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PSA: Watch Out for Package Scams

Tis’ the season. Don’t let sneaky schemes compromise your personal information.
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If you receive a message regarding a package from a personal phone number, you should immediately block the sender and delete the message.

For many reasons, consumers have shifted to online shopping. 2021 Black Friday sales numbers resulted in $8.9 billion in revenue alone. Unfortunately, the combination of increased online shopping, desperation to get deals, and tracking their purchases create a ripe environment for cybercriminals. Scammers craft very convincing phishing attacks via email or text (smishing) messages alerting consumers to order updates, shipping delays, and other mishaps. The Federal Communications Commission (FCC) warns that package delivery attacks can steal personal and financial information and deliver malicious payloads, including ransomware. 

Be cautious of delivery notification scam messages and calls

With the holiday season full swing, consumers want to know that their packages will be delivered on time. Thus, holiday package schemes can be a highly successful attack for phishers. The Federal Communications Commission (FCC) warns that these package delivery attacks can steal personal and financial information and deliver malicious payloads, including ransomware. 

According to a cybersecurity company, Proofpoint, researchers have identified a significant increase in holiday-themed smishing attacks, almost double over last year.

Scammers are sending realistic-looking text messages and emails and making phone calls posing as shipping and package delivery companies.

The messages will often contain a link to an incorrect tracking number, which either directs the user to a phishing website or directly downloads malware onto the device used to access the message. The messages often imitate the branding of large courier companies, which can add to their perceived legitimacy. 

Additionally, the messages typically ask the intended victims to verify private information and payment details to “reschedule” the delivery as an attempt to commit identity of financial fraud.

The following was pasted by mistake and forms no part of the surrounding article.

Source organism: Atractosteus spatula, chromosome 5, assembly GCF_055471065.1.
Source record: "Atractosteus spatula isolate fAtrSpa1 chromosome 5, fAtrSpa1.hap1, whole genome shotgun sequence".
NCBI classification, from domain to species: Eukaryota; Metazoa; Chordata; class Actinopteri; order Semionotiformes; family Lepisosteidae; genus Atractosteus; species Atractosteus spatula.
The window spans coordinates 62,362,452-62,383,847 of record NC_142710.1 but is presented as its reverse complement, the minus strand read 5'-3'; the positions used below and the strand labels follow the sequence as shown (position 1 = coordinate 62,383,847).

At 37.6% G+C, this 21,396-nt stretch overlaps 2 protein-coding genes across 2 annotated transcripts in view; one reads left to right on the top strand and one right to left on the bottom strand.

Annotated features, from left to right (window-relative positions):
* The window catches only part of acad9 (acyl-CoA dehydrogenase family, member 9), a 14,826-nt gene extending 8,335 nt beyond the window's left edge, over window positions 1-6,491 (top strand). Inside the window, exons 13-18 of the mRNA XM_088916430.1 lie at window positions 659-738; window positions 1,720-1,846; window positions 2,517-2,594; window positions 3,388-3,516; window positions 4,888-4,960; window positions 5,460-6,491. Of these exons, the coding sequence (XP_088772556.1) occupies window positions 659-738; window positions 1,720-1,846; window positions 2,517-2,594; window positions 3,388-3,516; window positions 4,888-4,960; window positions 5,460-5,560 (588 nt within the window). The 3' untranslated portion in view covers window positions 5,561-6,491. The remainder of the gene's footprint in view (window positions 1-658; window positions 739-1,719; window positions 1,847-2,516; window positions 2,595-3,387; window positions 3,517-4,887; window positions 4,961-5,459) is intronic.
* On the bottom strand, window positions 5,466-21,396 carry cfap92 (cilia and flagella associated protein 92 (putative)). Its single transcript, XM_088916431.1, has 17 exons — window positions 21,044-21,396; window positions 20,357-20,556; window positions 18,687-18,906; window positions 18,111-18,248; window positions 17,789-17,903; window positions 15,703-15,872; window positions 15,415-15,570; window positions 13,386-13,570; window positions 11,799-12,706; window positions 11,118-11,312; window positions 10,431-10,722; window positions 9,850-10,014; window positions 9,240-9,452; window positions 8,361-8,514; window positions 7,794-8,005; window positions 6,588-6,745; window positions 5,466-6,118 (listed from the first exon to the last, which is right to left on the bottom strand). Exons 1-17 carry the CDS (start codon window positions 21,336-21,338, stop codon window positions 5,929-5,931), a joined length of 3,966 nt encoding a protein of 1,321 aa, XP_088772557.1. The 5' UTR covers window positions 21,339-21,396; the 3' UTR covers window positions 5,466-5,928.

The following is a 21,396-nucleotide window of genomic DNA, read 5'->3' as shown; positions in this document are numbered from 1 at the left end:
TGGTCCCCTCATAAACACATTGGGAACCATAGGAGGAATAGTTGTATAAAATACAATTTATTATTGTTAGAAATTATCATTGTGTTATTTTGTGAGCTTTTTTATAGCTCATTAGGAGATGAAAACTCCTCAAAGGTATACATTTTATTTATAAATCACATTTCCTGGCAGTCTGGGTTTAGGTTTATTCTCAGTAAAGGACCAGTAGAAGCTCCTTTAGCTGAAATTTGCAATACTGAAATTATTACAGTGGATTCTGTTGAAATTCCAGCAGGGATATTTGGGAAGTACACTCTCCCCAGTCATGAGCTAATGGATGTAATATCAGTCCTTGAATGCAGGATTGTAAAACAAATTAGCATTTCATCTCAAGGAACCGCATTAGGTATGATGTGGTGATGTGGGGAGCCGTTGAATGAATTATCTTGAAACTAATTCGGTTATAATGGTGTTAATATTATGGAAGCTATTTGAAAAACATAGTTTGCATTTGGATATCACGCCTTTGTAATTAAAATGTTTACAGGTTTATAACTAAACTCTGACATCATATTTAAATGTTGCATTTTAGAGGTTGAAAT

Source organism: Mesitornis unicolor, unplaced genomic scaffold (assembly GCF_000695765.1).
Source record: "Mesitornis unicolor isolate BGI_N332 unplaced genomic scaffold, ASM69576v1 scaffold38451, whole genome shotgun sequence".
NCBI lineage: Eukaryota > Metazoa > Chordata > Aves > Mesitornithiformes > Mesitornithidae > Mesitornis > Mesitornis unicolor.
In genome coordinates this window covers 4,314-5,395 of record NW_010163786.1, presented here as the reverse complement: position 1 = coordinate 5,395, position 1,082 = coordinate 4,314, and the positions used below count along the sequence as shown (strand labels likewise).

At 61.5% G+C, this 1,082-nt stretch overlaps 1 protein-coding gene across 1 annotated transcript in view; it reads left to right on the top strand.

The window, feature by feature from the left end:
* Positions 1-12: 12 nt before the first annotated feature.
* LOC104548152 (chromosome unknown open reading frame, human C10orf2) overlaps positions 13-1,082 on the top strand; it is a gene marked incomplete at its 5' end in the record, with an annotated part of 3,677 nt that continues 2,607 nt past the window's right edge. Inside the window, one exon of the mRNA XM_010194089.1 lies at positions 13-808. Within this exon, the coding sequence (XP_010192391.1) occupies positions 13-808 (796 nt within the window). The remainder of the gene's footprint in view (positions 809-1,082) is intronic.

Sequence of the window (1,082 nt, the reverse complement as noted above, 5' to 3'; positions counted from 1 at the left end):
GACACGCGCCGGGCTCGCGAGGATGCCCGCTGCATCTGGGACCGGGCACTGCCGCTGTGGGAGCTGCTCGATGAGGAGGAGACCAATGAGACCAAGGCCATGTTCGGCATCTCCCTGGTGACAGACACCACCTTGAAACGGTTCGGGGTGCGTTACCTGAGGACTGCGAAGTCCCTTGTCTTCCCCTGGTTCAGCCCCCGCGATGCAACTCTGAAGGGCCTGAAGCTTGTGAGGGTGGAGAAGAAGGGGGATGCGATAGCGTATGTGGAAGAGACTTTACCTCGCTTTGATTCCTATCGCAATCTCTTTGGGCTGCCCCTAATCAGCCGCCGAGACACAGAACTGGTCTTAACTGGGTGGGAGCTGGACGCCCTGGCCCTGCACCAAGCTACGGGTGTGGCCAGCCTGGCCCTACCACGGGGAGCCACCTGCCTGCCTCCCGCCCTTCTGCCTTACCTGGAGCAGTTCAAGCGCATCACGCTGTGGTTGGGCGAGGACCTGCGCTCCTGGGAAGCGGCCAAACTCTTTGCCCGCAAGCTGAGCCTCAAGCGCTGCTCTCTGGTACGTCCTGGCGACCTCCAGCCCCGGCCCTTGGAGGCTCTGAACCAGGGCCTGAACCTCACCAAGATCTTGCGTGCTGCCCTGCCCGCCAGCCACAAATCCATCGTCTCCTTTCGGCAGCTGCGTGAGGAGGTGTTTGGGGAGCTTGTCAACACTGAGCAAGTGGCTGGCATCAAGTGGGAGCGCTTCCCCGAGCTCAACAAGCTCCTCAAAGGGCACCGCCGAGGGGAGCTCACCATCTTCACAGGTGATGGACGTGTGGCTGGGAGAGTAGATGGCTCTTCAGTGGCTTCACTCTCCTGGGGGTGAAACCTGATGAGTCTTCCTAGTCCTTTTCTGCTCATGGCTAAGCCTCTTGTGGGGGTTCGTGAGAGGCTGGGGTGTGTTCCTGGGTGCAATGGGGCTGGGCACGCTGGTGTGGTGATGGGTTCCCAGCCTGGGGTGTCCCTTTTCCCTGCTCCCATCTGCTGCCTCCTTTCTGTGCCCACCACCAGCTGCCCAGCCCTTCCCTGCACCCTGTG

In a different variation, false package delivery notifications contain attachments with once clicked to open, install malware like ransomware on the individual device or network. 

Don’t be a victim of a package scam

Here’s how to protect yourself during the most wonderful time of the year.

  • Do not open suspicious emails or click any links, and especially do not open attachments contained in unsolicited messages
  • Be cautious when visiting unknown websites
  • Do not provide personal or account information when asked
  • Be careful what information you share on social media. Those quizzes that float around on social media may seem like fun, but they can provide identity thieves with the necessary information to impersonate you or answer specific challenge questions
  • Be suspicious if a message requires an urgent or immediate response 
  • Update all of your passwords and activate two-factor/multi-factor authentication on all of your accounts. This added layer of security will send you a notification immediately if there is an unauthorized login attempt.
  • Safeguard your personal information looking for tell-tale signs of phishing messages like suspicious links and improper grammar 

If you do not know the sender of a message, email, or phone call, it is not safe to tap or click links. If a message looks fishy, you’re better off reporting and blocking the number and deleting the message.

Source: CUNA Mutual Group, 2021